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Tuesday, December 27, 2011

'Fast Five' was downloaded 9M times

'Fast Five' is the most pirated movie of 2011

"Fast Five" will probably not be at the top of many year-end movie lists -- best, worst, biggest hits or otherwise. But it is No. 1 somewhere, although probably not where its studio, Universal, would want it to be.
The movie was the most pirated film of 2011, according to data compiled by TorrentFreak. The Vin Diesel-Paul Walker-Dwayne Johnson action saga was swapped almost 9.3 million times via BitTorrent.

That's a lot, but it's way down from 2010 piracy leader "Avatar," which racked up more than 16 million downloads. TorrentFreak says the average for the Top 10 this year was also way down from 2010, although the number of BitTorrent users didn't decline.

"The Hangover Part II" and "Thor" were second and third on the list, each with more than 8 million downloads.
Best picture winner "The King's Speech" and "Harry Potter and the Deathly Hallows - Part 2" also made the Top 10, but it wasn't all hits. Middling box-office performers like "Source Code" and "Sucker Punch" also made the list.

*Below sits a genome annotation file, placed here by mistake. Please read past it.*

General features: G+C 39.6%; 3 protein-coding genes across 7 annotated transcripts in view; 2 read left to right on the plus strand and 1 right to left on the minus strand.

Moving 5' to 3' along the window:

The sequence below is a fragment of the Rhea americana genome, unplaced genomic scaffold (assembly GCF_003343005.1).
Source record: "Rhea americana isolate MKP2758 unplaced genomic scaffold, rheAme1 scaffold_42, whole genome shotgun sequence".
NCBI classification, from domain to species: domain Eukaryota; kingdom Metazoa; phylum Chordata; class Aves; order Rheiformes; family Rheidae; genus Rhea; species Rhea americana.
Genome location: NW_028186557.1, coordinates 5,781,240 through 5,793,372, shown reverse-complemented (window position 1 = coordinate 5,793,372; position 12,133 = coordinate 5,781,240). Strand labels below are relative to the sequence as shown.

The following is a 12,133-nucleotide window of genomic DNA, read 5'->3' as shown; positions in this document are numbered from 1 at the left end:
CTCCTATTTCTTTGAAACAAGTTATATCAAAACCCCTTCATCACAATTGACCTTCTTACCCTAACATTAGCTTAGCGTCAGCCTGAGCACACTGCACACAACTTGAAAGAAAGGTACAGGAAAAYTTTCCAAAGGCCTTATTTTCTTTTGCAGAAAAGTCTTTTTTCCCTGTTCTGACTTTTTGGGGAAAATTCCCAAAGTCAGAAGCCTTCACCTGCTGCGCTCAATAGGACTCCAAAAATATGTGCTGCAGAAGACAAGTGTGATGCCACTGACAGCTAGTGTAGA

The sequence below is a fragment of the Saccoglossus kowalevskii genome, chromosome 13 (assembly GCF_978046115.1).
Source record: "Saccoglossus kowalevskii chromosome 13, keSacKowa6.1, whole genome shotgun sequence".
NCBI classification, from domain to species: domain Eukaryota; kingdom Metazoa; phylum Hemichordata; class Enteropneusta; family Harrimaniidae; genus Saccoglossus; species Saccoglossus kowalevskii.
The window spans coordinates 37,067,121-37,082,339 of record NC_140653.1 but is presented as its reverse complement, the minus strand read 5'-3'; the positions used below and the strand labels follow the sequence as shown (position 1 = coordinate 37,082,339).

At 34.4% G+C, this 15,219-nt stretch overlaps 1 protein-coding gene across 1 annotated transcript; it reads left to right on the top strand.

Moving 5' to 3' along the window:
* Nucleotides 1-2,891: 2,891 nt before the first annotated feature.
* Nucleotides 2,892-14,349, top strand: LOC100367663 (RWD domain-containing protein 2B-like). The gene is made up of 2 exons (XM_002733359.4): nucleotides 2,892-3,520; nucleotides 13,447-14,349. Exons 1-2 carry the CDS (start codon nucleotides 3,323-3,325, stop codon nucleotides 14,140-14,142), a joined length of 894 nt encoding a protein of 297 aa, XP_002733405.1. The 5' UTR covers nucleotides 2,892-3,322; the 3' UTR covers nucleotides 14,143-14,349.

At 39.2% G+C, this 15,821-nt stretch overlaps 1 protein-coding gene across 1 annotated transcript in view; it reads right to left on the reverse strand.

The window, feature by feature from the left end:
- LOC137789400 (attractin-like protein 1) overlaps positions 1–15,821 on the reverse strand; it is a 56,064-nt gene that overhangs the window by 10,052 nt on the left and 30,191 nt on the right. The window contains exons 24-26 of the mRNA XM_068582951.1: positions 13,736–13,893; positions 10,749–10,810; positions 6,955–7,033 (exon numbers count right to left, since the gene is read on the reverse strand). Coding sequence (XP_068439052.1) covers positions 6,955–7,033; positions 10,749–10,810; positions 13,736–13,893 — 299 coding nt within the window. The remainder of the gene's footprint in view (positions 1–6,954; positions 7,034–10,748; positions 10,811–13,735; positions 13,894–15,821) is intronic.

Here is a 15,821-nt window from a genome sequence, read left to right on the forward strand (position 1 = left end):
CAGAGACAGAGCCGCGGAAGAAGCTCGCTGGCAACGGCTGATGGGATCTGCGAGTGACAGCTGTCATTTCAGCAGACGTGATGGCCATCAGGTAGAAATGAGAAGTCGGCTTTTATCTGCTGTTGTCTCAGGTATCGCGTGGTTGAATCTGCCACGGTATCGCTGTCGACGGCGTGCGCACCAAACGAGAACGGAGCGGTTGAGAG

Here's the Top 10, per TorrentFreak:
1. "Fast Five"
2. "The Hangover Part II"
3. "Thor"
4. "Source Code"
5. "I Am Number Four"
6. "Sucker Punch"
7. "127 Hours"
8. "Rango"
9. "The King's Speech"
10. "Harry Potter and the Deathly Hallows Part 2"

Adapted from MSN
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Published by Gusti Putra at: 5:12 PM

Top 3 Movies of 2011

These are top three movies of 2011:

3. 'The Descendants'